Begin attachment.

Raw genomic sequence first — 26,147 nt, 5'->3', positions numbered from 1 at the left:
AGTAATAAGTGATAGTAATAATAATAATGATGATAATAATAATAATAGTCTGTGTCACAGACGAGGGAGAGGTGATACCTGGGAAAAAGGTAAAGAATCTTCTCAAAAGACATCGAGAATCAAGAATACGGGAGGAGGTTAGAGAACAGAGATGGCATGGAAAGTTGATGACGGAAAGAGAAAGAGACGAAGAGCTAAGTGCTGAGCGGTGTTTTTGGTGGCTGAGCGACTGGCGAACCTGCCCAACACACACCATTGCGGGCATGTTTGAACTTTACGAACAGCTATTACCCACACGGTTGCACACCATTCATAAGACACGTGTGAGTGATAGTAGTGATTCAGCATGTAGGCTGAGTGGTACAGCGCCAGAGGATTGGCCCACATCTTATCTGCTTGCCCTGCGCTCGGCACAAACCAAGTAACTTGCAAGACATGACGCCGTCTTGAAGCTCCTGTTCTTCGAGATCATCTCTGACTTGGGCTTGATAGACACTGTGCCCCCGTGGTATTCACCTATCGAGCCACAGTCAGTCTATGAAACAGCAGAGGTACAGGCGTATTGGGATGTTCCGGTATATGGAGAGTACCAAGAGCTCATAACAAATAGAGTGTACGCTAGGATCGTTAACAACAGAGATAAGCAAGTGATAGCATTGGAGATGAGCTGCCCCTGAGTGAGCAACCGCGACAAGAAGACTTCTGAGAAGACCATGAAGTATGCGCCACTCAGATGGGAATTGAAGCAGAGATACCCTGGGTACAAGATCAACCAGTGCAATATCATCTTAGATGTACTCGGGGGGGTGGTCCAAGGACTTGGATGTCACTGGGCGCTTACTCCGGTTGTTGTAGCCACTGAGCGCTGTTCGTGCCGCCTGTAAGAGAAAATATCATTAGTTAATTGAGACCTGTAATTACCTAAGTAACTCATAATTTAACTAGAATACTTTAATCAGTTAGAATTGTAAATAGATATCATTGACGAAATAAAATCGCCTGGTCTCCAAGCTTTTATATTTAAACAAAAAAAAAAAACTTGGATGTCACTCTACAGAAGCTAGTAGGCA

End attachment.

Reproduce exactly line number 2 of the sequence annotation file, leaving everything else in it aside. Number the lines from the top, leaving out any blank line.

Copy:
AGTAATAAGTGATAGTAATAATAATAATGATGATAATAATAATAATAGTCTGTGTCACAGACGAGGGAGAGGTGATACCTGGGAAAAAGGTAAAGAATCTTCTCAAAAGACATCGAGAATCAAGAATACGGGAGGAGGTTAGAGAACAGAGATGGCATGGAAAGTTGATGACGGAAAGAGAAAGAGACGAAGAGCTAAGTGCTGAGCGGTGTTTTTGGTGGCTGAGCGACTGGCGAACCTGCCCAACACACACCATTGCGGGCATGTTTGAACTTTACGAACAGCTATTACCCACACGGTTGCACACCATTCATAAGACACGTGTGAGTGATAGTAGTGATTCAGCATGTAGGCTGAGTGGTACAGCGCCAGAGGATTGGCCCACATCTTATCTGCTTGCCCTGCGCTCGGCACAAACCAAGTAACTTGCAAGACATGACGCCGTCTTGAAGCTCCTGTTCTTCGAGATCATCTCTGACTTGGGCTTGATAGACACTGTGCCCCCGTGGTATTCACCTATCGAGCCACAGTCAGTCTATGAAACAGCAGAGGTACAGGCGTATTGGGATGTTCCGGTATATGGAGAGTACCAAGAGCTCATAACAAATAGAGTGTACGCTAGGATCGTTAACAACAGAGATAAGCAAGTGATAGCATTGGAGATGAGCTGCCCCTGAGTGAGCAACCGCGACAAGAAGACTTCTGAGAAGACCATGAAGTATGCGCCACTCAGATGGGAATTGAAGCAGAGATACCCTGGGTACAAGATCAACCAGTGCAATATCATCTTAGATGTACTCGGGGGGGTGGTCCAAGGACTTGGATGTCACTGGGCGCTTACTCCGGTTGTTGTAGCCACTGAGCGCTGTTCGTGCCGCCTGTAAGAGAAAATATCATTAGTTAATTGAGACCTGTAATTACCTAAGTAACTCATAATTTAACTAGAATACTTTAATCAGTTAGAATTGTAAATAGATATCATTGACGAAATAAAATCGCCTGGTCTCCAAGCTTTTATATTTAAACAAAAAAAAAAAACTTGGATGTCACTCTACAGAAGCTAGTAGGCA